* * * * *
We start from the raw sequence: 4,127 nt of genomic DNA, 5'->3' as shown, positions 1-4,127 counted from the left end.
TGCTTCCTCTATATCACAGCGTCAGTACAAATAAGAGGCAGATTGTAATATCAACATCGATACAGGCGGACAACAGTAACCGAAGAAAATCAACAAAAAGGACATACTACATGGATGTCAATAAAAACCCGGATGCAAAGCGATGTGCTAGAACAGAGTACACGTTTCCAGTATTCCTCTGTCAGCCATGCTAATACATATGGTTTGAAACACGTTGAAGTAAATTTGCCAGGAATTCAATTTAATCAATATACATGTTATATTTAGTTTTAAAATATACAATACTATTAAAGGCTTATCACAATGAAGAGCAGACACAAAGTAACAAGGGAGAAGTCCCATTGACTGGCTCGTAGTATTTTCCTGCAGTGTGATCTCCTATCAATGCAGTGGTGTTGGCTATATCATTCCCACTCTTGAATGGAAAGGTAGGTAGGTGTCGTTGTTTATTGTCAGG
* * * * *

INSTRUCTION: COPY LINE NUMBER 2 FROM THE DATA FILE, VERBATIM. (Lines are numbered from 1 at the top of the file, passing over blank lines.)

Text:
TGCTTCCTCTATATCACAGCGTCAGTACAAATAAGAGGCAGATTGTAATATCAACATCGATACAGGCGGACAACAGTAACCGAAGAAAATCAACAAAAAGGACATACTACATGGATGTCAATAAAAACCCGGATGCAAAGCGATGTGCTAGAACAGAGTACACGTTTCCAGTATTCCTCTGTCAGCCATGCTAATACATATGGTTTGAAACACGTTGAAGTAAATTTGCCAGGAATTCAATTTAATCAATATACATGTTATATTTAGTTTTAAAATATACAATACTATTAAAGGCTTATCACAATGAAGAGCAGACACAAAGTAACAAGGGAGAAGTCCCATTGACTGGCTCGTAGTATTTTCCTGCAGTGTGATCTCCTATCAATGCAGTGGTGTTGGCTATATCATTCCCACTCTTGAATGGAAAGGTAGGTAGGTGTCGTTGTTTATTGTCAGG